This compound is known for the peppery aroma it gives off, found in the oils of rosemary, thyme, oregano, and basil. 

If you’re smelling a sharp, spicy bouquet off of a Syrah or Shiraz or a basil scent teeming off a Riesling, you’re likely inhaling this compound.


These esters are found in coconut, roasted hazelnut, butter, and sweet pork, giving each of them their uniquely sweet, creamy flavors.

If you’re wondering where those hazelnut flavors in a vintage sparkling red or hints of coconut in your white wine come from, look no further than lactones. 


Pyrazines are a fundamental compound in chocolate and coffee, and these compounds give off vegetable-like Bell Pepper scents in a Cabernet Franc and wheatgrass in a Sauvignon Blanc. 

Making up many of the “greener” flavors we love in our favorite vinos, pyrazines bring a bit of the vineyard into every sip.


In small amounts, thiols give off a desirable earthy, fruity aroma. Although winemakers have to be careful to keep this compound under control — if it takes up too large a presence in a wine, it can start to smell like garlic and damage the flavor profile of a wine.

When it’s properly handled, thiols imbue a bittersweet, grapefruit flavor in popular vinos like Vermentino or Sauvignon Blanc, or even a Black Currant aroma in a Red Bourdeaux.

Sulfur Compounds

Providing textured minerality to your favorite varietal of dry Champagne, sulfur compounds are also the reason for a chalk-like aroma that’s characteristic of a top Chablis.

Again, moderation is key, as some sulfur compounds can dominate the flavor profile of a wine, filling it with scents like wet newspaper. This usually points to UV damage in the storage of wines.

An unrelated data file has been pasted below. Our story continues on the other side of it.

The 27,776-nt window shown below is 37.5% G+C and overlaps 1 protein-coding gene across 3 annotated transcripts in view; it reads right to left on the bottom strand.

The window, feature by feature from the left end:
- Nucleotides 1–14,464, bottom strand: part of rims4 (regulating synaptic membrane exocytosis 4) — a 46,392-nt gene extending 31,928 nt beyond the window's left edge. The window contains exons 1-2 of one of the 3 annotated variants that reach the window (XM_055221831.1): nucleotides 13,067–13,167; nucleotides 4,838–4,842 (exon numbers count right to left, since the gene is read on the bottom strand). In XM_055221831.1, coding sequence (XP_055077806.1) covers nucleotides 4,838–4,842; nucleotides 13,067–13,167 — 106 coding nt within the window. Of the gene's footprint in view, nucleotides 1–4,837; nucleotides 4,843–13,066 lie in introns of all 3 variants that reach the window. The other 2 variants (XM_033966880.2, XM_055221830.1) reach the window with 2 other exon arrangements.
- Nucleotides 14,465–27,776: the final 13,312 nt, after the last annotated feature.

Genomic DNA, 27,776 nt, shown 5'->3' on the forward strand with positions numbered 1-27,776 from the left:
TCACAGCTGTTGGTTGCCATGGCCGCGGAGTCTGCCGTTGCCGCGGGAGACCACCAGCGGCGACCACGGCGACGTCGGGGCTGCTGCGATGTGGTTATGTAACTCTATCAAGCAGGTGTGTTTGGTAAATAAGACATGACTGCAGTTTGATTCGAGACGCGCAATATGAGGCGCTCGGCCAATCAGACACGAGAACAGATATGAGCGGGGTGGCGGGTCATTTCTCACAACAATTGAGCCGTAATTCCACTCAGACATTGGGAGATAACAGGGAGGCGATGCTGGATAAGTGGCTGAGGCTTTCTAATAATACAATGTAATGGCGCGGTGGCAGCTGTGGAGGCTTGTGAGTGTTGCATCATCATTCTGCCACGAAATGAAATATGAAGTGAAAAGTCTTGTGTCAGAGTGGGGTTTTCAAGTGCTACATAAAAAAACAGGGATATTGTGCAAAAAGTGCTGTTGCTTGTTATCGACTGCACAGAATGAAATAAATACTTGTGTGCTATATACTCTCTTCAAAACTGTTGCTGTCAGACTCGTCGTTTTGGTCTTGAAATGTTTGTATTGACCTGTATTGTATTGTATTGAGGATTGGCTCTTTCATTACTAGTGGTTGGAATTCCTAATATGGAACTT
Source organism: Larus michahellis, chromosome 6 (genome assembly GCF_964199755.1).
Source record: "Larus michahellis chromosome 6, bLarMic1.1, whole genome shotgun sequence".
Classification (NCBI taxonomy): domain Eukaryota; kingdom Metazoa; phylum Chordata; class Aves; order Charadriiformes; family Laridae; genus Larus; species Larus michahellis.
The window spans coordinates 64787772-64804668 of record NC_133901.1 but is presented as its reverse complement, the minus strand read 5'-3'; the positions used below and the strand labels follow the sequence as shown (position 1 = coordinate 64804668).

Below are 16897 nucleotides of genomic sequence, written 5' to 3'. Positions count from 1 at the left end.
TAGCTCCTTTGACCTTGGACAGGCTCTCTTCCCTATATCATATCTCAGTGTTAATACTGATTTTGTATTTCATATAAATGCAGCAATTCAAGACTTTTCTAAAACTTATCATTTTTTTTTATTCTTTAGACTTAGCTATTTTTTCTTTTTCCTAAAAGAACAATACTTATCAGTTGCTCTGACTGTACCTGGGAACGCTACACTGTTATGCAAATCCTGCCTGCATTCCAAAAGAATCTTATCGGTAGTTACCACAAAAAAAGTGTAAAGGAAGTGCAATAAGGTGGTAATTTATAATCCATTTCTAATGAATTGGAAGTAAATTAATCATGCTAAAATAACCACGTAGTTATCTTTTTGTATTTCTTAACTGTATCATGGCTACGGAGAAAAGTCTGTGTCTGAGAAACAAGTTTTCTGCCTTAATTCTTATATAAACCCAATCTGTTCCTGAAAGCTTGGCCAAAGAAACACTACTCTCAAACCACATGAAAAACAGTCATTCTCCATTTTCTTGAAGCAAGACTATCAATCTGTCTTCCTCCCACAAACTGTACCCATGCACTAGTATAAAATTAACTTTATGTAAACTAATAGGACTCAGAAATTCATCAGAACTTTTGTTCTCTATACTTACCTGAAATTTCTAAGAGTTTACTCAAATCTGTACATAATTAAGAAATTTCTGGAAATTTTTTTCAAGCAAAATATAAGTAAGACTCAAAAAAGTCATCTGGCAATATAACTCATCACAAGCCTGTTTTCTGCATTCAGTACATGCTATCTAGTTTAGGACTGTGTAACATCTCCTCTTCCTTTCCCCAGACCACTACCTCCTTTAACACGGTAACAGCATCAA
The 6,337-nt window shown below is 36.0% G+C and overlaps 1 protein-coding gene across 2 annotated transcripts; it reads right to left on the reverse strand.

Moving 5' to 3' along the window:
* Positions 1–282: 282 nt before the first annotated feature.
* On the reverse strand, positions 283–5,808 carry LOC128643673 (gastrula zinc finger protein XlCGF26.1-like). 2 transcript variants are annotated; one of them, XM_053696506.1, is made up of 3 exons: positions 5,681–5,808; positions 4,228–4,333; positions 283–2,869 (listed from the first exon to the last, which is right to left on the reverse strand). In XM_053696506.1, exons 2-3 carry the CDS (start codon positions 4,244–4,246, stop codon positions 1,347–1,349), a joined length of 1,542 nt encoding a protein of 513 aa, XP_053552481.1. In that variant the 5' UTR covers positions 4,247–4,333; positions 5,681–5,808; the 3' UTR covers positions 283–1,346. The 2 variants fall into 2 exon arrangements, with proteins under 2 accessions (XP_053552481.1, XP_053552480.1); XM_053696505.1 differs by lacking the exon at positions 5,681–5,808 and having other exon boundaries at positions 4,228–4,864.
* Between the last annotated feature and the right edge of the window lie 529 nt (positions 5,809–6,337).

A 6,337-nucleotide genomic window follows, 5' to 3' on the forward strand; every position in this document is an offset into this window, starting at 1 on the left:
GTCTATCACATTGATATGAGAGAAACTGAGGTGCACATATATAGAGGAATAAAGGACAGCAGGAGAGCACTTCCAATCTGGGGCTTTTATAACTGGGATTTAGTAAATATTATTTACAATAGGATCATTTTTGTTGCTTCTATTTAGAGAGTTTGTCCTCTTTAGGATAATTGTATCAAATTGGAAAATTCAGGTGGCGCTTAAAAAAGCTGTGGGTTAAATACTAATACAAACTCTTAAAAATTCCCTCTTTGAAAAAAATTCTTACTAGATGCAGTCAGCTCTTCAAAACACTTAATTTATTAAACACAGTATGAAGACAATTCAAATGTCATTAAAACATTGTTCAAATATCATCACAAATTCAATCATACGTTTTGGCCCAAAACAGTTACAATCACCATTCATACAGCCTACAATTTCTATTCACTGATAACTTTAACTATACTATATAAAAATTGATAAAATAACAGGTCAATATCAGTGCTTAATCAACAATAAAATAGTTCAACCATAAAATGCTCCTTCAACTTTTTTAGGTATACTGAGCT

Wine is a living, breathing liquid. Hungry yeast particles transform the sugar of grape juice into dry, bitter alcohol, giving wine its characteristic bittersweet flavor. Meanwhile, bacteria in each varietal can lead to the formation of acetic acid. 

A tiny amount of acetic acid can add a stunning, extra dimension to a fine wine like a top Chianti. Too much acetic acid and the wine begins to take on a slight taste of acetone — not desirable.

delicious wine aromas

Become a Wine Chemist with Wine Connoisseur

Furthering your wine education isn’t just about seeking the finest varietals and the best vineyards, it’s also about bringing some chemistry into the equation. 

Proper winemaking resembles a perfect balance between art and science, allowing both fields to play together in harmony and build off each other to make each sip tastier than the last. 

If you’re interested in stepping up your game, look for a wine aroma kit to slowly learn to identify those compounds and pick out your favorite flavors. After all, smelling wine is an integral part of fully tasting each sip.

If you’re not properly chilling and oxidizing each glass, you’re not making the most of a top varietal, especially a fruity wine. The creamy lactones won’t taste quite as creamy and the earthy thiols might turn overly pungent.

To get the most from each of those delicious compounds, look to an expert wine aeration machine like the Wine Connoisseur. The Wine Connoisseur ensures every glass is served to perfection, bringing out the best in a wine’s bouquet and maximizing the taste of every sip.